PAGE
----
That is different than the view created by the highly visible daily body counts.
Some people do not think this is a problem. But suppose you use the Orange trend line to set policies? That would not be good because it does not reflect the current state of affairs.
The orange line is not a measure of health data – it is a measure of office efficiency in collating death records. The orange line only tells us that OHA is getting further behind – it is not epidemiological data.
(The right edge of the chart, especially the past 2 weeks, will backfill with lagging data in the weeks to come. Currently, we are not seeing backfills sufficient to change January in to the peak month. Hospitalizations have fallen by half, ICU bed usage is down, ventilator usage is down – these are co-incident indicators that deaths in January will not magically leap skyward.)
The “Day of report” deaths is always off because it reports on past deaths. When deaths in Oregon were low, we never noticed the error between “Day of report” and “Actual date of death”. “Day of Report” was adequate for seeing the general trend.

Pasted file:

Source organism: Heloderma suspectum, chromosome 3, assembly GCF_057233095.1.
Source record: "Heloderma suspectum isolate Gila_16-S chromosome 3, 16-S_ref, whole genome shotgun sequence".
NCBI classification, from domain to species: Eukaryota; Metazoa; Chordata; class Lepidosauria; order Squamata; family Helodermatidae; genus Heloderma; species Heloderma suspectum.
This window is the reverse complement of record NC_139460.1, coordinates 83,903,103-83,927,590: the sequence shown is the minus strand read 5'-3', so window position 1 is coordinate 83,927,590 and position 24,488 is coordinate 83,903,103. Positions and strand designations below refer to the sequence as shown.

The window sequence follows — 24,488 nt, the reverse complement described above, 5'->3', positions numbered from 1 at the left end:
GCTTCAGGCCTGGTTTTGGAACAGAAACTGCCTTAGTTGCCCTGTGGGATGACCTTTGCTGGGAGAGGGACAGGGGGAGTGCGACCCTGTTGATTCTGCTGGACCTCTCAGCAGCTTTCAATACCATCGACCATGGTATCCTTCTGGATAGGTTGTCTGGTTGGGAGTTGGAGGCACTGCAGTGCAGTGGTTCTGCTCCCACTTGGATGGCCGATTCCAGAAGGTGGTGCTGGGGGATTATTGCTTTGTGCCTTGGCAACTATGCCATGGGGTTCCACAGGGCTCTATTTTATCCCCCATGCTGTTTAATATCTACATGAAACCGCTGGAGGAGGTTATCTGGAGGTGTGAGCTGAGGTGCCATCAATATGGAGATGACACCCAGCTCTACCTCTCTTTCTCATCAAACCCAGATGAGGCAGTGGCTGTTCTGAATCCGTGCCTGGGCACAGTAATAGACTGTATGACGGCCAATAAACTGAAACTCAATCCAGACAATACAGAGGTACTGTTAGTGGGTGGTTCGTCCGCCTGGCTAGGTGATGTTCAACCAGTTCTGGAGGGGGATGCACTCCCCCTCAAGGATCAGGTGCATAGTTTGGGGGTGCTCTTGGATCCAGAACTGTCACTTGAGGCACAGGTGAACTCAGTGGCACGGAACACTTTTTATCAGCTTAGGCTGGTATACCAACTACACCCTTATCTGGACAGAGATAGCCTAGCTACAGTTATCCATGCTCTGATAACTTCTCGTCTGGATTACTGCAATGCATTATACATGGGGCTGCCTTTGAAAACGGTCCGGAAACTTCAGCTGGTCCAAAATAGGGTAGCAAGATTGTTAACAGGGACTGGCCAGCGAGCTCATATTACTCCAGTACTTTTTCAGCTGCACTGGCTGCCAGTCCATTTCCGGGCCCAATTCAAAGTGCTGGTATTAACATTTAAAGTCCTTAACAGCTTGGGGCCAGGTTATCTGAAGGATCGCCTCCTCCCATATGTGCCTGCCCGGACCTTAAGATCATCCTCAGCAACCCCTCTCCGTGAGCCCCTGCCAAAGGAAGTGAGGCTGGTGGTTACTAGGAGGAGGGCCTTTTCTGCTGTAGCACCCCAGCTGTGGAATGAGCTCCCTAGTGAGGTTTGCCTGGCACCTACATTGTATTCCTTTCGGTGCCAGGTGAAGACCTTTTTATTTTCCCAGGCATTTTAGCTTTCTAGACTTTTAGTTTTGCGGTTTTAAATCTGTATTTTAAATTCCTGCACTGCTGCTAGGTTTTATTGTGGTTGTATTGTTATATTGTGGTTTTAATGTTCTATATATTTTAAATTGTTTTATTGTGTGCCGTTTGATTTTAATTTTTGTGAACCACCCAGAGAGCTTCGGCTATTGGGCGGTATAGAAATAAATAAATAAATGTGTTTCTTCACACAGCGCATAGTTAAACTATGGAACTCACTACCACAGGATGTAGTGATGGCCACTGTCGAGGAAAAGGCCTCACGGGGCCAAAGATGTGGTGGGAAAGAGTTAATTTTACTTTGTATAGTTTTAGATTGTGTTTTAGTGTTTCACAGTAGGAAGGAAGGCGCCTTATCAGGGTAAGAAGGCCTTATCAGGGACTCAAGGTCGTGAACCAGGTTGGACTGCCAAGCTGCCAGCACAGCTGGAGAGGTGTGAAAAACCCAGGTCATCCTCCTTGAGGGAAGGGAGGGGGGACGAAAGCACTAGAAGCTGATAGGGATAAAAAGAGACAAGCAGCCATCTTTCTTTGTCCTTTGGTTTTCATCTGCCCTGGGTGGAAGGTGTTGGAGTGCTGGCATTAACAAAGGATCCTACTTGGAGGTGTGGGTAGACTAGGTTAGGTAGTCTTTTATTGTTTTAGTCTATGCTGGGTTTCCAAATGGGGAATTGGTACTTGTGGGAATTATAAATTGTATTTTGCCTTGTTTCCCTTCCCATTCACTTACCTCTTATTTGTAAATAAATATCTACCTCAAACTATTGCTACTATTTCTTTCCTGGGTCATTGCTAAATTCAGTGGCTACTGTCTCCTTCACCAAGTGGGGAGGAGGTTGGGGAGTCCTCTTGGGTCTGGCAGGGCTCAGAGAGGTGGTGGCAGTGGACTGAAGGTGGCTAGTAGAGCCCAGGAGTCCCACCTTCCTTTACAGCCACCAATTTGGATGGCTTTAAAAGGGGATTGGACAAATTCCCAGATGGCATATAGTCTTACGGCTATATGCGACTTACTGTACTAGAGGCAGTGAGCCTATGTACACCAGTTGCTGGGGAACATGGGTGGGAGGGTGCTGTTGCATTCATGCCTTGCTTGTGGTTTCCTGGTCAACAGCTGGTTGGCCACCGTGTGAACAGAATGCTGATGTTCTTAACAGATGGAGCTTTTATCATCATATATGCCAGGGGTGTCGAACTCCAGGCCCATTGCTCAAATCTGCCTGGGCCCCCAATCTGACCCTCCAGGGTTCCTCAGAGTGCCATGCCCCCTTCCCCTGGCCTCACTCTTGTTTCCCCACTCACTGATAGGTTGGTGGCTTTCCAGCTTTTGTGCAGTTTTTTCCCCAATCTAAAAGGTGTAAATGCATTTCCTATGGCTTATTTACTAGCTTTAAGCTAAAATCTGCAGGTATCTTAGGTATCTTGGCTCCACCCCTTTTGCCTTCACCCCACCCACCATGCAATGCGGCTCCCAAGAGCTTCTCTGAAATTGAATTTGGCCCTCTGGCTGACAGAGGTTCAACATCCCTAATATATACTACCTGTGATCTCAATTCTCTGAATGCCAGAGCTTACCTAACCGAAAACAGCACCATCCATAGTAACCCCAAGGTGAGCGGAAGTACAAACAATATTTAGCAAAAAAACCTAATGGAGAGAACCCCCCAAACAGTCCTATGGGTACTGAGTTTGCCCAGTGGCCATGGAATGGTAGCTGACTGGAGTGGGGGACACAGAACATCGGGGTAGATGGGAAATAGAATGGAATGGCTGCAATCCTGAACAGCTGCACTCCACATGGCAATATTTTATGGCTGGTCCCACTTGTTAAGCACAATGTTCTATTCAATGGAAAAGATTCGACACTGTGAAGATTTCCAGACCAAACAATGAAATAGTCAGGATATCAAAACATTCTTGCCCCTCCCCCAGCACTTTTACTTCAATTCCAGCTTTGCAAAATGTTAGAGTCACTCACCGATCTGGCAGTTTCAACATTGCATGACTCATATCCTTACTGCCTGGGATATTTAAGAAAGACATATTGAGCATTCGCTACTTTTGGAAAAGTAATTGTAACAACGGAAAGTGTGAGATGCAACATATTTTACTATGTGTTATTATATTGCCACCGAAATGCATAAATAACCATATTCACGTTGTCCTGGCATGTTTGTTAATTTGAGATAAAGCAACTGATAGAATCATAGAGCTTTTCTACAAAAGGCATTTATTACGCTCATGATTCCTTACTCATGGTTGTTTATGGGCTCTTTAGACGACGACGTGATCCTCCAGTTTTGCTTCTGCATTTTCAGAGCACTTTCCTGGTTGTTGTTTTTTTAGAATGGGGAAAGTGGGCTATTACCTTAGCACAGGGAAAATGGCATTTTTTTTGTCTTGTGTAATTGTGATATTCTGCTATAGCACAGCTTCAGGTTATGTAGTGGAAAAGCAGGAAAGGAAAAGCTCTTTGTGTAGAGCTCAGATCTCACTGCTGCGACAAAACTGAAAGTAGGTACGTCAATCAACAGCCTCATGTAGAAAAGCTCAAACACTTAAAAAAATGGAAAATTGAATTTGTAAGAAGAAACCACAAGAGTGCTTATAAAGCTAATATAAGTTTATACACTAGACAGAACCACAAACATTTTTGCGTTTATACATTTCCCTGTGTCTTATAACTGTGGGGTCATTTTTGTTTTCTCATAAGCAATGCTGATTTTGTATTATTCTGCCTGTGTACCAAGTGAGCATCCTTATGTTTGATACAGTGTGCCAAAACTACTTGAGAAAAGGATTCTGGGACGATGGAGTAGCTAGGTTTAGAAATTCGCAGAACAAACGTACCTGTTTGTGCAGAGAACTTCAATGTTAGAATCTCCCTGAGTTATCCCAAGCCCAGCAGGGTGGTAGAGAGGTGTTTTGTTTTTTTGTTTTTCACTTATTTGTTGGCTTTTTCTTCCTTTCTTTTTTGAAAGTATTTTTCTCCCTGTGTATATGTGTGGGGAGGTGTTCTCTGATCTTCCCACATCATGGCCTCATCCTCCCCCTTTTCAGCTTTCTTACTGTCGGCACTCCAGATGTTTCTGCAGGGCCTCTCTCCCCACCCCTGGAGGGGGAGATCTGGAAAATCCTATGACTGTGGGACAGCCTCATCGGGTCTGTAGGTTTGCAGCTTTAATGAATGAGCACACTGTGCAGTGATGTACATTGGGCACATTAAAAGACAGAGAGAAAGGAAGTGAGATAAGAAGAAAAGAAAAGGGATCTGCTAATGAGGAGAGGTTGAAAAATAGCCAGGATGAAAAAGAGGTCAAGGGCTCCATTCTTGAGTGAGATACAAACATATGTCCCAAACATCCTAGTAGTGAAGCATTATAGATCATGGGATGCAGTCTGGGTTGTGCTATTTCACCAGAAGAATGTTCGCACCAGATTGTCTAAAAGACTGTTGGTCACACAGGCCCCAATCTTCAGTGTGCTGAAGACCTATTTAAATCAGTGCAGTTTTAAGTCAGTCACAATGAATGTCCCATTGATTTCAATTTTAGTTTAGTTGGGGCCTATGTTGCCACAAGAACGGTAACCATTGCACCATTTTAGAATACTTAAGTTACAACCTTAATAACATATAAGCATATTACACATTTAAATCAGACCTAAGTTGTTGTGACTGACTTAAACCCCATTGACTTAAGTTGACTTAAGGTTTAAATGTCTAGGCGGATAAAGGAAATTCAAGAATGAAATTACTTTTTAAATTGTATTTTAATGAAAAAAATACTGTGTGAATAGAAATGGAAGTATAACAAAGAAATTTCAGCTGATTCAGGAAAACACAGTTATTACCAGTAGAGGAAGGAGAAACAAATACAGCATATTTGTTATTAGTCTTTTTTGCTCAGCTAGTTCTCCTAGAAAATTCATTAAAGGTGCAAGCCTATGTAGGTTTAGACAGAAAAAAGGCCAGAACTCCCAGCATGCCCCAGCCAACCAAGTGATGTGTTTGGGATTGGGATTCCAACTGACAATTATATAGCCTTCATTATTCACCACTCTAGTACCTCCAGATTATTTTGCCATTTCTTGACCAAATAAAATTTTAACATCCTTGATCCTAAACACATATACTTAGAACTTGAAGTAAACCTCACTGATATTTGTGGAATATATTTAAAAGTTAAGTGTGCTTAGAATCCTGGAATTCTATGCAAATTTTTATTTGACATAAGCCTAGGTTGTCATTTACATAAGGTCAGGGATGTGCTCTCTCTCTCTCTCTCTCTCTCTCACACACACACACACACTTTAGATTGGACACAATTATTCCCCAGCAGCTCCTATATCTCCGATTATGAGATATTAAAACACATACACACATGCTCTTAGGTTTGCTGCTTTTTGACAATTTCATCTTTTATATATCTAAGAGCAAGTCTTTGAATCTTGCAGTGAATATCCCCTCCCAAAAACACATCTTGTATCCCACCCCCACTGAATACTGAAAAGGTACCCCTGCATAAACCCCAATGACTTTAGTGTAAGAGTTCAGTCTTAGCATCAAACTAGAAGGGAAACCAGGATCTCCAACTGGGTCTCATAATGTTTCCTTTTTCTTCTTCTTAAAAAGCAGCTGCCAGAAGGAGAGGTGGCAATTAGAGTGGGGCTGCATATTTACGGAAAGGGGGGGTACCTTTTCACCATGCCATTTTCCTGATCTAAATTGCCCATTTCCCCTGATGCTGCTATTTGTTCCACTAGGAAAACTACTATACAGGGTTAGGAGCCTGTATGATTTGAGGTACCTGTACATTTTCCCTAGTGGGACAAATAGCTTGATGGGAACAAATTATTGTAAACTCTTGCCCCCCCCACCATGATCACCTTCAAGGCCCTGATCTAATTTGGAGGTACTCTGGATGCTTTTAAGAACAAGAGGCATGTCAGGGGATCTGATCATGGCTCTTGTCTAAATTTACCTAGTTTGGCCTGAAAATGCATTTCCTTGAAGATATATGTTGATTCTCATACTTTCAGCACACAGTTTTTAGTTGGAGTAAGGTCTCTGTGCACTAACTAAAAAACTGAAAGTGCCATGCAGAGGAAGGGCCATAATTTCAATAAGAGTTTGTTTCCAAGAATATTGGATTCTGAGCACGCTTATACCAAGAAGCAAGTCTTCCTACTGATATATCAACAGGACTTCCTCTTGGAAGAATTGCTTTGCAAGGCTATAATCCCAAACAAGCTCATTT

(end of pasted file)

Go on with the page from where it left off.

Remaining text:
In November, the number dying increased dramatically and the state got further and further behind. Even before November, the state was behind in reporting prior deaths, some times by months. By late December they began to “catch up”. On the first peak day of 54 deaths in December, the overwhelming majority of deaths occurred weeks and months earlier – all the way back to May! This pattern continued into January – these orange line peaks were catching up on past deaths.
For example, this daily update report of 44 deaths included deaths going back to May. Take a look.
When the death reports fall far behind, the daily death report numbers no longer provide an accurate trend indicator.
Another way to think of this is that death reports are ALWAYS time shifted forward by a random amount based on reporting delays. Today’s report is of past deaths occurring over a broad period of time.